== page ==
3.17k followers • 30 symbols Watchlist by Yahoo Finance
Follow this list to discover and track stocks with the greatest 52-week loss. These are stocks whose price has increased the most over the past 52 weeks (percent change). This list is generated daily, the losses are based on today's closing price and limited to the top 30 stocks that meet the criteria.
Slack Technologies, Inc.
Teva Pharmaceutical Industries Limited
DXC Technology Company
Canopy Growth Corporation
ANGI Homeservices Inc.
Service Properties Trust
Qurate Retail Group, Inc.
Qurate Retail Group, Inc.
Antero Midstream Partners LP
Virtu Financial, Inc.
EnLink Midstream, LLC
The Chemours Company
Aurora Cannabis Inc.
Lions Gate Entertainment Corp.
Lions Gate Entertainment Corp.
National Beverage Corp.
Healthcare Services Group, Inc.
(Bloomberg Opinion) -- Investors keep flocking to private equity in Asia even though returns are declining. They should take heed: Payouts are likely to get worse from here, rather than better.The hunt for yield in a low-interest world has spurred institutional investors from China Investment Corp. to Japan’s Government Pension Investment Fund to join the rush into the alternative asset class. Private equity firms founded by veterans of Warburg Pincus and KKR & Co. are seeking to raise at least $4.5 billion for new funds in China, Cathy Chan of Bloomberg news reported Thursday, in the latest sign of the region’s burgeoning appetite for nonpublic investments.New York-based KKR, meanwhile, is targeting more than $12.5 billion for its fourth Asian fund, which would surpass the record $10.6 billion raised by China’s Hillhouse Capital Group in 2018.(2) At the end of June, private equity firms in Asia were sitting on a record $361 billion of unspent capital, according to London-based market research firm Preqin.The returns haven’t lived up to the hype. Funds focused on Asia generated an internal rate of return of 12.8% last year, down from 15.5% in 2018, according to Preqin. That’s below what investors could have made outside the region: North American funds chalked up an IRR of 16.4% in 2019 while those centered on Europe returned 18%.Even brand-name private equity shops have sputtered. Hillhouse’s $10.6 billion fund saw its IRR slip by 5.16 percentage points between September 2018 and the third quarter of 2019. Over the same period, the MSCI Asia Pacific Index dropped 3.3%, according to data compiled by Bloomberg. KKR’s two existing Asian mega-funds have had varying success, with its older fund underperforming the broader market.It’s getting harder for private equity firms to realize returns by selling companies on stock markets as the world wakes up to the reality that not all hot technology startups will be IPO winners. That follows disappointing debuts for high-profile names such as Uber Technologies Inc. and Lyft Inc., along with the collapse of WeWork’s U.S. share offering last year.Much of the private-equity action in Asia has focused on China, which has also had its share of setbacks. OneConnect Financial Technology Co., a unit of Ping An Insurance (Group) Co., cut the size of its U.S. IPO by almost half last month, while Oyo Hotels is firing thousands of staff in China and India. Like WeWork and Uber, both companies are backed by Japan’s SoftBank Group Corp.The U.S.-China trade war has also had a damping effect, with some private equity-invested companies finding themselves embroiled in the tensions. Facial recognition startup Megvii Technology Ltd. delayed its IPO in Hong Kong after it was included in a U.S. blacklist cutting off its access to key American technology. Bytedance Inc., owner of the wildly popular video app TikTok, is now a subject of a U.S. national security review, and is weighing the sale of a majority stake in the unit.All that considered, it isn’t surprising that the value of private-equity backed trade sales dropped 14% to $28.5 billion last year, according to data compiled by Bloomberg, while share sales by private equity owners slumped 27% to $6.4 billion, declining for a third year to the lowest since 2013.While the U.S.-China phase one trade deal signed last week offers some hope of an improvement in conditions, money is still likely to keep piling up in Asian private equity. For one thing, there aren’t many better alternatives. Institutional investors need to diversify: They can’t keep all their funds in U.S. equities, even if these have been going gangbusters for years.But that doesn't mean individuals need to follow suit. Private equity investments are more risky because they are illiquid and take years to pay off. Smart investors should see the ever-growing piles of dry powder as a sign of danger rather than success.\--With assistance from Dani Yang and Irene Huang. (1) The Hillhouse fund is the largest devoted specificallly to Asian investing. Chinese state-backed, or policy, funds such as a $29 billion vehicle created in October to invest in the semiconductor industry are larger.To contact the author of this story: Nisha Gopalan at firstname.lastname@example.orgTo contact the editor responsible for this story: Matthew Brooker at email@example.comThis column does not necessarily reflect the opinion of Bloomberg LP and its owners.Nisha Gopalan is a Bloomberg Opinion columnist covering deals and banking. She previously worked for the Wall Street Journal and Dow Jones as an editor and a reporter.For more articles like this, please visit us at bloomberg.com/opinionSubscribe now to stay ahead with the most trusted business news source.©2020 Bloomberg L.P.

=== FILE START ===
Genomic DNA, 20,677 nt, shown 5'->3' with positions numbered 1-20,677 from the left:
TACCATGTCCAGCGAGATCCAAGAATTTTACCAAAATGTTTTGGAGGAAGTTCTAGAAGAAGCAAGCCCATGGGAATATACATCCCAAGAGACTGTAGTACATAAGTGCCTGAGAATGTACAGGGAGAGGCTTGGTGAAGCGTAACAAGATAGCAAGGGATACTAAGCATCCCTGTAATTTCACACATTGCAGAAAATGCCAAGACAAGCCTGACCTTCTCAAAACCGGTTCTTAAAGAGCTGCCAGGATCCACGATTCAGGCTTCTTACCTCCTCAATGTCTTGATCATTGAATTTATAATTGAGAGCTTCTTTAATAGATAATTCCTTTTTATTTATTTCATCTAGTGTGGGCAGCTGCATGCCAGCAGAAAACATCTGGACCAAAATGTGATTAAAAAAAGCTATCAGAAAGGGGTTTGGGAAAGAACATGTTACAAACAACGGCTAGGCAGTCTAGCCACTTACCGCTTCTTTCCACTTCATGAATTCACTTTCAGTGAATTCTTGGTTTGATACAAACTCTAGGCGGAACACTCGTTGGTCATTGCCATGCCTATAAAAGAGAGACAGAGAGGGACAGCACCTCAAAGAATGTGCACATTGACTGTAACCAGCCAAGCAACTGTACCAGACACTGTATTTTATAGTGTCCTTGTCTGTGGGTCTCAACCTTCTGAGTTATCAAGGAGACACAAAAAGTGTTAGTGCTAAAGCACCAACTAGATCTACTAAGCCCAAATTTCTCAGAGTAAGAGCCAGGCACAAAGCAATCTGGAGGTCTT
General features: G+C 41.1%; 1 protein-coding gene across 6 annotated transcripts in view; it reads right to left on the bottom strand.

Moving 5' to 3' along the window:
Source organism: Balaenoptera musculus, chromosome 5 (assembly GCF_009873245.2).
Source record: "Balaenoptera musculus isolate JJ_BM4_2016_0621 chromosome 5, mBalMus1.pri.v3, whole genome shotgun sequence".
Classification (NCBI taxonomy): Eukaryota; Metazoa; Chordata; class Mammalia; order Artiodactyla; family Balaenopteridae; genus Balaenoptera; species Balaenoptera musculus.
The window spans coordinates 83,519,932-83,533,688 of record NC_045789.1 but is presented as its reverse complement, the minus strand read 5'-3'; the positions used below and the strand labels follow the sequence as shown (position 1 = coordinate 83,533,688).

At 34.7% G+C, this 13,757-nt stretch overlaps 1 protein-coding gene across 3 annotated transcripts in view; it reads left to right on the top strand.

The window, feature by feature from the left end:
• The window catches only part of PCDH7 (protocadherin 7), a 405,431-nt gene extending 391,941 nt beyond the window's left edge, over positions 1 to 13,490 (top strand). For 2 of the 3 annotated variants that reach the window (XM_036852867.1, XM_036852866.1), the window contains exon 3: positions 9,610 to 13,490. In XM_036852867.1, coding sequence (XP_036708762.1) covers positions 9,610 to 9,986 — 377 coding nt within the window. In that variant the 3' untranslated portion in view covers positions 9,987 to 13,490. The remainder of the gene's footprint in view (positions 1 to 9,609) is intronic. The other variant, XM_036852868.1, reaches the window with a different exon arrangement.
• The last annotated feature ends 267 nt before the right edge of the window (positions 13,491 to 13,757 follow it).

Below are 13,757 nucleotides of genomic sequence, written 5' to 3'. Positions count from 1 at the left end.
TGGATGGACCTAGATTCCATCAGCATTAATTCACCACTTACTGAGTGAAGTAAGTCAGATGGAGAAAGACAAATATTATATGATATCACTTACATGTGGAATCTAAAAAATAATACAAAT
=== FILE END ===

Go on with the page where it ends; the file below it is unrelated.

In this article we are going to estimate the intrinsic value of National Beverage Corp. (NASDAQ:FIZZ) by taking the...
Aurora Cannabis Inc. (ACB) closed the most recent trading day at $2.13, moving -0.93% from the previous trading session.